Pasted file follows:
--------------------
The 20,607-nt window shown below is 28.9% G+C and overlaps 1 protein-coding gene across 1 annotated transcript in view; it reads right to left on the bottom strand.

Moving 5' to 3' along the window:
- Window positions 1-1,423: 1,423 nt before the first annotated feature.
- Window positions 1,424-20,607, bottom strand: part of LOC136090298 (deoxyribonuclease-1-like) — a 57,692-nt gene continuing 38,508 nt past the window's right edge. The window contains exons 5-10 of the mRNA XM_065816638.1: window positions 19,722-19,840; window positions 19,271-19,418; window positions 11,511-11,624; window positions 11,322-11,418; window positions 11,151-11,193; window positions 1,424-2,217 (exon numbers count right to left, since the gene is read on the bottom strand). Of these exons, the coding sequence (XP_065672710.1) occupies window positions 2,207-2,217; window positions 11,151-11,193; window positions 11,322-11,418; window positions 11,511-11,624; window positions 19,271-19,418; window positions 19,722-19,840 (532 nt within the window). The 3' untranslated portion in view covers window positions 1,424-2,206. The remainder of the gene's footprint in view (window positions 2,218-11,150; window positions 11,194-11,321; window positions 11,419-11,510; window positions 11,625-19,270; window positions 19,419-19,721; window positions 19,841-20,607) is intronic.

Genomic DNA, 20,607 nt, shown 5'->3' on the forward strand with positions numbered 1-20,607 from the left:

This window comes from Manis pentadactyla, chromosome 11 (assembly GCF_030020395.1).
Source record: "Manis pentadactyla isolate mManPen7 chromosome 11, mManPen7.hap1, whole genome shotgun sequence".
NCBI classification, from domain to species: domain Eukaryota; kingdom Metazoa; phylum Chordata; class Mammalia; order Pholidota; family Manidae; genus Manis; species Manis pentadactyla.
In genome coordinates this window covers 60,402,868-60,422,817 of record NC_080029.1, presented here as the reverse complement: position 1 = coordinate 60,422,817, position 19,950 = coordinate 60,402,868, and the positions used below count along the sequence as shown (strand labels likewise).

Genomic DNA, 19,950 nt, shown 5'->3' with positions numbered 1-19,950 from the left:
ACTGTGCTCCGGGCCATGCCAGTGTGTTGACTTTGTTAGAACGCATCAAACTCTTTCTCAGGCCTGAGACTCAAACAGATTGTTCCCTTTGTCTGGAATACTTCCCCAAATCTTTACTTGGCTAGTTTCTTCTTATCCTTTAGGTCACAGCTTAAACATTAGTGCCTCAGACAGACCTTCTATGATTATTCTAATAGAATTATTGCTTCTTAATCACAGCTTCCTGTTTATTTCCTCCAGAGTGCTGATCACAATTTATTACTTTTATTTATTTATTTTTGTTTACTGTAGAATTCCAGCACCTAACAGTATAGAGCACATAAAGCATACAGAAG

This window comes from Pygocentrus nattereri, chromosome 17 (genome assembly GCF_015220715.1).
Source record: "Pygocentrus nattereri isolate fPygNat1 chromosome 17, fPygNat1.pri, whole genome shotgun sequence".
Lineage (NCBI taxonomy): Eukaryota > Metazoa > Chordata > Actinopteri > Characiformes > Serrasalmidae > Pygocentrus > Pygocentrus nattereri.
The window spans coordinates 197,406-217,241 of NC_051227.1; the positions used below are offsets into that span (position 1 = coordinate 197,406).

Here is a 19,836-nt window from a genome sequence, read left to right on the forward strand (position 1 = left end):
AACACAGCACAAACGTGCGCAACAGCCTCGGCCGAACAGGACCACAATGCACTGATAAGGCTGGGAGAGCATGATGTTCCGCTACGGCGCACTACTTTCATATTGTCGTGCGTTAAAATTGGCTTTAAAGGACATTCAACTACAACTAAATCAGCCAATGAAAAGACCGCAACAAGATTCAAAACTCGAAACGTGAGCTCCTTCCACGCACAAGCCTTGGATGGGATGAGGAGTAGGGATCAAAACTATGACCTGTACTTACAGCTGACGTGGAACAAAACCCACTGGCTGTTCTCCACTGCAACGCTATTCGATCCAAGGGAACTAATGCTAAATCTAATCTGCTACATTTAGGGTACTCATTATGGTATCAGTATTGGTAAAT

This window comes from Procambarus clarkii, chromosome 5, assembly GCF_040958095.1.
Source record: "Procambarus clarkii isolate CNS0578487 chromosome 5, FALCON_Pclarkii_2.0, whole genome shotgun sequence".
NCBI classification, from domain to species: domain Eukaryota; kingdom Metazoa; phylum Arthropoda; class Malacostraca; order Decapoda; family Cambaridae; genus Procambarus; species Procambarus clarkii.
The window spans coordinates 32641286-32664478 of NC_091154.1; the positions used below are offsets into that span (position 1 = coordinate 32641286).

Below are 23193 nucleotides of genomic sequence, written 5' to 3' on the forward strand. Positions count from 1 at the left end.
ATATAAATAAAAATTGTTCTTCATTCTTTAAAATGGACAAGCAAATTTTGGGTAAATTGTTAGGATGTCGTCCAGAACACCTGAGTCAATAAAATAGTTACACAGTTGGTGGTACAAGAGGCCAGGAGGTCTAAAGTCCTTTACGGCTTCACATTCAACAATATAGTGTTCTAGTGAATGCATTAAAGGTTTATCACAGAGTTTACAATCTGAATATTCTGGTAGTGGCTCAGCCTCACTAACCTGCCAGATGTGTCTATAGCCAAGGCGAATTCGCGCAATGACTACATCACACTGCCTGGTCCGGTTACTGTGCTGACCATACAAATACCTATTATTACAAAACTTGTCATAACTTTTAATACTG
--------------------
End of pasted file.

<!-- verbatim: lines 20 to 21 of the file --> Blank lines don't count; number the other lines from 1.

NCBI classification, from domain to species: domain Eukaryota; kingdom Metazoa; phylum Arthropoda; class Malacostraca; order Decapoda; family Cambaridae; genus Procambarus; species Procambarus clarkii.
The window spans coordinates 32641286-32664478 of NC_091154.1; the positions used below are offsets into that span (position 1 = coordinate 32641286).